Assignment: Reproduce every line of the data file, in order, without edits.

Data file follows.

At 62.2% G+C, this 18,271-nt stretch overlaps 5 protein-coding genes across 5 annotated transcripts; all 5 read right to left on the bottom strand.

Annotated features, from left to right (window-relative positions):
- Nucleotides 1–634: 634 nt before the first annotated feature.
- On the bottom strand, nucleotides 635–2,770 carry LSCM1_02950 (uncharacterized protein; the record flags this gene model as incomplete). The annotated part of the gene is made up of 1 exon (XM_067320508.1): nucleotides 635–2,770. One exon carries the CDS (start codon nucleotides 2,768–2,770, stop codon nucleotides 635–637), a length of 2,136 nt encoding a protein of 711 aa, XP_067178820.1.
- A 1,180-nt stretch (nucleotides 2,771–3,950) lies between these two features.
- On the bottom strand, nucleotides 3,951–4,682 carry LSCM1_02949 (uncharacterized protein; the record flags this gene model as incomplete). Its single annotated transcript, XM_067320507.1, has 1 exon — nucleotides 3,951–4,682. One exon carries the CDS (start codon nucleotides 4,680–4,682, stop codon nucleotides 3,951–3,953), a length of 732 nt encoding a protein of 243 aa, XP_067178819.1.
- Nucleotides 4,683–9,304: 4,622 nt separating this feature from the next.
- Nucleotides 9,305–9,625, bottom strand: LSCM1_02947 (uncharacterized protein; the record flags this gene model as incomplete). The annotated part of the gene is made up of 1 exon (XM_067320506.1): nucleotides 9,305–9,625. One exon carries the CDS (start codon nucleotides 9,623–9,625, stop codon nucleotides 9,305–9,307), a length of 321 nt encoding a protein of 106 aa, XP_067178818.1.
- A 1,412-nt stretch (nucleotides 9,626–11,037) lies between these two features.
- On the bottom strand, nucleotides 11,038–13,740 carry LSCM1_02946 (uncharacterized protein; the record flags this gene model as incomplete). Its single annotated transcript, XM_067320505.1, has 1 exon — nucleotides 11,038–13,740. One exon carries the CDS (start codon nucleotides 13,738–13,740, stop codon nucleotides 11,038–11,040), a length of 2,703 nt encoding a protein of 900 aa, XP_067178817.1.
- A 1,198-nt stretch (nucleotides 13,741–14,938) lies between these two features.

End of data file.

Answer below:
At 62.2% G+C, this 18,271-nt stretch overlaps 5 protein-coding genes across 5 annotated transcripts; all 5 read right to left on the bottom strand.

Annotated features, from left to right (window-relative positions):
- Nucleotides 1–634: 634 nt before the first annotated feature.
- On the bottom strand, nucleotides 635–2,770 carry LSCM1_02950 (uncharacterized protein; the record flags this gene model as incomplete). The annotated part of the gene is made up of 1 exon (XM_067320508.1): nucleotides 635–2,770. One exon carries the CDS (start codon nucleotides 2,768–2,770, stop codon nucleotides 635–637), a length of 2,136 nt encoding a protein of 711 aa, XP_067178820.1.
- A 1,180-nt stretch (nucleotides 2,771–3,950) lies between these two features.
- On the bottom strand, nucleotides 3,951–4,682 carry LSCM1_02949 (uncharacterized protein; the record flags this gene model as incomplete). Its single annotated transcript, XM_067320507.1, has 1 exon — nucleotides 3,951–4,682. One exon carries the CDS (start codon nucleotides 4,680–4,682, stop codon nucleotides 3,951–3,953), a length of 732 nt encoding a protein of 243 aa, XP_067178819.1.
- Nucleotides 4,683–9,304: 4,622 nt separating this feature from the next.
- Nucleotides 9,305–9,625, bottom strand: LSCM1_02947 (uncharacterized protein; the record flags this gene model as incomplete). The annotated part of the gene is made up of 1 exon (XM_067320506.1): nucleotides 9,305–9,625. One exon carries the CDS (start codon nucleotides 9,623–9,625, stop codon nucleotides 9,305–9,307), a length of 321 nt encoding a protein of 106 aa, XP_067178818.1.
- A 1,412-nt stretch (nucleotides 9,626–11,037) lies between these two features.
- On the bottom strand, nucleotides 11,038–13,740 carry LSCM1_02946 (uncharacterized protein; the record flags this gene model as incomplete). Its single annotated transcript, XM_067320505.1, has 1 exon — nucleotides 11,038–13,740. One exon carries the CDS (start codon nucleotides 13,738–13,740, stop codon nucleotides 11,038–11,040), a length of 2,703 nt encoding a protein of 900 aa, XP_067178817.1.
- A 1,198-nt stretch (nucleotides 13,741–14,938) lies between these two features.